But you wouldn't know that Galaxy Nexus could be a good-enough shooter given marketing and gadget geek bias about megapixels. Search for "Galaxy Nexus camera", and you will find lots of complaints about the phone only being a 5MP shooter, when Apple's smartphone -- or Samsung's S3 -- reach eight. But there's more to a good camera than megapixel count. It's my experience that for devices with smaller sensors, 5MP is typically optimal. Squeezing more pixels onto the same size sensor leads to distortion and other artifacts. It's a myth that more megapixels are better. Quality of lens and amount of software compression are other factors. Remember, 5MP was state of the art just a few years ago.
What makes Galaxy Nexus even a contender is the zero-lag shutter Google promises in marketing and delivers in reality. The phone takes pictures as fast as any dSLR I've used and better than every compact camera. Tap and shoot. Immediately. This capability is far superior to having more megapixels. Go to your local phone store and test it. You'll be amazed.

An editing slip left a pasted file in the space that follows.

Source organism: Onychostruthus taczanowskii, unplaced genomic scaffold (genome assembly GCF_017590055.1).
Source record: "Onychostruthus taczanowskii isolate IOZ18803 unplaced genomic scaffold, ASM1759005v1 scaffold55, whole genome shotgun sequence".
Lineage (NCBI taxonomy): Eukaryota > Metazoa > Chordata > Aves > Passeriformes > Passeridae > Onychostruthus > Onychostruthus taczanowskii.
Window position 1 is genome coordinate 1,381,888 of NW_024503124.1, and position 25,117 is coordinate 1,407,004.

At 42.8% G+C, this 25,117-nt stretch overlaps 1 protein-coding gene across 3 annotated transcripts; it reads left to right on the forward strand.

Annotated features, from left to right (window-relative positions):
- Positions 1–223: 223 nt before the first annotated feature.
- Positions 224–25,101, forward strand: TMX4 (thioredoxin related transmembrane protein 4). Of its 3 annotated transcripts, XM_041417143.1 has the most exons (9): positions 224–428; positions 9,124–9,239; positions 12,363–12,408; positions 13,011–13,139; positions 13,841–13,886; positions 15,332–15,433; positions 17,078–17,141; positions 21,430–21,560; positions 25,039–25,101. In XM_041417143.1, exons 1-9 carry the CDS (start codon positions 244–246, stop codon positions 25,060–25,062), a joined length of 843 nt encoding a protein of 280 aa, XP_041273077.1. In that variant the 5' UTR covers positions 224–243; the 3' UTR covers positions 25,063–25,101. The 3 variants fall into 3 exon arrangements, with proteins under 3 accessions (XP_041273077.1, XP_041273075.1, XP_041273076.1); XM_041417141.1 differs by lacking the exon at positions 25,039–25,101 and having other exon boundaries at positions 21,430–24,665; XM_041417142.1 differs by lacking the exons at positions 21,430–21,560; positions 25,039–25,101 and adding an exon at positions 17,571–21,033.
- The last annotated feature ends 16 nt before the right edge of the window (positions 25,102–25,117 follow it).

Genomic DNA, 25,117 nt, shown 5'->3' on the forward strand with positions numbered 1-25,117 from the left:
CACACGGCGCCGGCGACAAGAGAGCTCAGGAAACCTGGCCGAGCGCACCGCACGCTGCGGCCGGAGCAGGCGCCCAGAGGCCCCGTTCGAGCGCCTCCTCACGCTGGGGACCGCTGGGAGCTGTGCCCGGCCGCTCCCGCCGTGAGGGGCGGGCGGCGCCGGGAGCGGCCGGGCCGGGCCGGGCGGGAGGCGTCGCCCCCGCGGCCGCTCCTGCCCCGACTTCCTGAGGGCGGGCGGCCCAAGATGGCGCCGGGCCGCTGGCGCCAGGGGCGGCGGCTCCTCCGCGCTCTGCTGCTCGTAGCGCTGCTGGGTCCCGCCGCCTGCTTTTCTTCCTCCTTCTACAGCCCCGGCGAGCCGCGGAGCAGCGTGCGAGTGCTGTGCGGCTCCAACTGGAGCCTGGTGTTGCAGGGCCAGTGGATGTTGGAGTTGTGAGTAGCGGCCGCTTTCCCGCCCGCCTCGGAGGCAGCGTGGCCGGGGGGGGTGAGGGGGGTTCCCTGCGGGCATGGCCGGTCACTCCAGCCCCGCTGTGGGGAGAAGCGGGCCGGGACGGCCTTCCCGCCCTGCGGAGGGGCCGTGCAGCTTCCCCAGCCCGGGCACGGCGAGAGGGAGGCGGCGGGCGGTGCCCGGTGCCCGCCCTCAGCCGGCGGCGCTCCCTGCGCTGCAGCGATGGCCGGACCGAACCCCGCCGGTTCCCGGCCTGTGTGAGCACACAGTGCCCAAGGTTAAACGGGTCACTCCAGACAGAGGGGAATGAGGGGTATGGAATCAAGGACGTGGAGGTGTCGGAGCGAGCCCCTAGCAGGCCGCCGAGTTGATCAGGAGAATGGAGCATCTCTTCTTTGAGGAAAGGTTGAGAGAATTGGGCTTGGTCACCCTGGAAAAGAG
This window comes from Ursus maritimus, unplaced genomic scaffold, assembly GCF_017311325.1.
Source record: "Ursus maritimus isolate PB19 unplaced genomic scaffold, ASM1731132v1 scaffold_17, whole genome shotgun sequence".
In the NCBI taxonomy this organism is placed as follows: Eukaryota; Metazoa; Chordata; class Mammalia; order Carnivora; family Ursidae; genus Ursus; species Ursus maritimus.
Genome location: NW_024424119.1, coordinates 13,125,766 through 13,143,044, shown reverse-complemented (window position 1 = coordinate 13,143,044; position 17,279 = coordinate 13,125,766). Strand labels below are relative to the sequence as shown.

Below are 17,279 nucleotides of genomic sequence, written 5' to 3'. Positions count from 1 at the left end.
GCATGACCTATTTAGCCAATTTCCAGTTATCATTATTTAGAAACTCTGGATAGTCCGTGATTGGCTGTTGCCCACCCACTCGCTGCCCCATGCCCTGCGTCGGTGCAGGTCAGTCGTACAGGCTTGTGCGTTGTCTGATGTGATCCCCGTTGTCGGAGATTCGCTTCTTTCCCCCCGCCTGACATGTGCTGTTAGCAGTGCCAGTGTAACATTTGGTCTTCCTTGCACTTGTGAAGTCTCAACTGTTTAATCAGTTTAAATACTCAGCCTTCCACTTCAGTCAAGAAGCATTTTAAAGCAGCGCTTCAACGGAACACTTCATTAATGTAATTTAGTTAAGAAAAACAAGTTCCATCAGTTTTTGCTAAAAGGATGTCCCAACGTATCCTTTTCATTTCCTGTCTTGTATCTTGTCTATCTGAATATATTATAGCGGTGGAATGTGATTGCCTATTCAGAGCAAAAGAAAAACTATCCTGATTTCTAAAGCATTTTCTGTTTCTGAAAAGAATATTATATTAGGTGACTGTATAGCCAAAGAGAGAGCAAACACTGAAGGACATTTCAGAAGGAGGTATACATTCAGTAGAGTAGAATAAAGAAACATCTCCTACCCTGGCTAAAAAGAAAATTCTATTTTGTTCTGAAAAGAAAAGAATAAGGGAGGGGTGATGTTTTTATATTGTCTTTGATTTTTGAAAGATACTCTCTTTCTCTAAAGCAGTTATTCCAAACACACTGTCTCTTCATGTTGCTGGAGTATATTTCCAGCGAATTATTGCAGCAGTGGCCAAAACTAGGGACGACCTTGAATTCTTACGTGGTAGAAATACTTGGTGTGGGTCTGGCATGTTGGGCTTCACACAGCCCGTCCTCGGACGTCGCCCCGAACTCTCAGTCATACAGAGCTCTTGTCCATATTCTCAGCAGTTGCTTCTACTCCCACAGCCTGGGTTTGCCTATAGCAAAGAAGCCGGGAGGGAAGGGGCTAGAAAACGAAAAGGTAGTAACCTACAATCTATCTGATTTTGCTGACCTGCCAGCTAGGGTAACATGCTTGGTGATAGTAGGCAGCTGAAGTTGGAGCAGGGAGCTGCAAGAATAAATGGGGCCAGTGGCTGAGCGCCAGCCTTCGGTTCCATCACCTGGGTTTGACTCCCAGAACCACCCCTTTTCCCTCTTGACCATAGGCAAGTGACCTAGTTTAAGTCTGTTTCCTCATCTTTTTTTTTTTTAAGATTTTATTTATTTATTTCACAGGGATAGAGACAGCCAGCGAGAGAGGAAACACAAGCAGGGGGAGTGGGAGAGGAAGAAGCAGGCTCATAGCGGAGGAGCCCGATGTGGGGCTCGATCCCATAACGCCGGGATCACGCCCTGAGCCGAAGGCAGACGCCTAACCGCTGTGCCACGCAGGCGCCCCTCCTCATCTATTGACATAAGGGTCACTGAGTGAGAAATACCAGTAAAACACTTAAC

Then there is video. Days gone by, I would need to edit footage, adding titles, transitions, etc. using iMovie or other video-editing software. That's no longer necessary. Google provides basic editing capabilities on the phone and even more online. I can shoot and upload videos to YouTube right away, satisfying that immediacy need. Then go online and add the stuff I used to on Mac or Windows PC. The options aren't as fancy or pretty, but they get the job done and eliminate hours of work or delay from post-processing.